12.28.2017

Tales of Agora - Saving Winterfest P.3

By The Paragon Team

Hey Folks,

Did you enjoy part two of our latest Winterfest adventure? Don't forget to read up on part one and part two beforehand! Narbash finishes his story in our last installment of this three part tale.

NARBASH MEGA BUNDLE

If you're looking to get your hands on all things Narbash, his Mega Bundle will be available starting December 12 and will run until the 19th! Get your hands on every Narbash store item, including the Tribal Vibe skin and Narbash’s Moment emote!

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COMMUNITY CONTENT

Throughout the week we will be highlighting some of our favorite Narbash + Winterfest pieces on all of our social channels. Expect to see everything from beautiful art pieces to montages and more!


Saving Winterfest (P.3)

By: The Paragon Lore Team

 

             Narbash edged along the haystacks on the outskirts of the village. The sounds of the feast were far away, and no one wanted to stay with the animals when they could get happy, full, and drunk instead.

             No one except for Egruka. A muscular ogre with dark hair hanging over her eyes sat upon a bale of hay, scratching shapes into a rock with her pitchfork. Narbash had a friend for every occasion, and this time he needed someone who would keep to herself and not waste time by asking questions. With every second that passed, the Nimmrud army marched closer.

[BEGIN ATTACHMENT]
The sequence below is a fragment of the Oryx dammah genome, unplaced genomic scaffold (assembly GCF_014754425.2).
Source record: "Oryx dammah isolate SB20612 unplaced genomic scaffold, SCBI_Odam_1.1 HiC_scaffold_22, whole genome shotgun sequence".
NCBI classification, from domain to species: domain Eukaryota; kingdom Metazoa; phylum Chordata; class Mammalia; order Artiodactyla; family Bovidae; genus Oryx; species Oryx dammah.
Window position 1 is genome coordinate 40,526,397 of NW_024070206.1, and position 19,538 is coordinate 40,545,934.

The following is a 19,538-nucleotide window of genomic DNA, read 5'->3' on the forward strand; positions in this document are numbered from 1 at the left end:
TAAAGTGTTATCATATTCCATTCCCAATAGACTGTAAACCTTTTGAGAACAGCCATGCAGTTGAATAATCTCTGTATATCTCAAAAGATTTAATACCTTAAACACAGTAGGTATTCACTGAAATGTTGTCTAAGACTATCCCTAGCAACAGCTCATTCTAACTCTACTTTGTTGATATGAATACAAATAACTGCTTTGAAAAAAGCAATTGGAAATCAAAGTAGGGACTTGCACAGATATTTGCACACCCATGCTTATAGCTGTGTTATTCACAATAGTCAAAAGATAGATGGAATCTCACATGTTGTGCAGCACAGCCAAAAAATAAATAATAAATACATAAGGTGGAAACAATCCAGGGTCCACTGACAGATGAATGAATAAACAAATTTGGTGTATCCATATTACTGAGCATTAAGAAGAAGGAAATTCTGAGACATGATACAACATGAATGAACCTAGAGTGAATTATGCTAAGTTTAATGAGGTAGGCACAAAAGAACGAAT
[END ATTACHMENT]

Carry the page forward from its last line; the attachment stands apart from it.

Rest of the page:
Narbash took one more cautious look around, and then sidled out into the open and greeted her. “Hey, Egruka! Opting out of the feast again? I, uh... don’t suppose you’ve heard any news about earlier today?”

             “No news,” she grunted. “Only olds.”

             “Uh, what do you mean?”

             “Olds,” she repeated, pointing toward the animal pen. Two elderly gazalla lay outside the pen, their antlers in the dirt. “First one die. Companion follow. They want to be together. No news yet, but other gazalla has big belly.”

             “Oh,” Narbash said. “I’m sorry about the gazalla. Didn’t mean to bring up a sore subject.”

             “Not sore. Just life,” she said. She spotted Greep on Narbash’s shoulder, and greeted him with a nod. Greep croaked back.

             “I’m actually here to ask a favor of you, Egruka,” Narbash said.

             “Faver? No faver in this pen. Only come out in summer.”

              “No, no, not the animal. I mean, I’m here to ask you to do something for me.”

              “Oh.” Egruka stopped carving for a moment. “Leave animals?”

              “Only for a few minutes, I promise. There’s something bad coming, and I’m trying to save the animals by getting them out of here, along with you and everyone else.”

             “Oh. I help.” Egruka stood up, holding her pitchfork like a soldier. She pointed at Greep. “Frog help too?”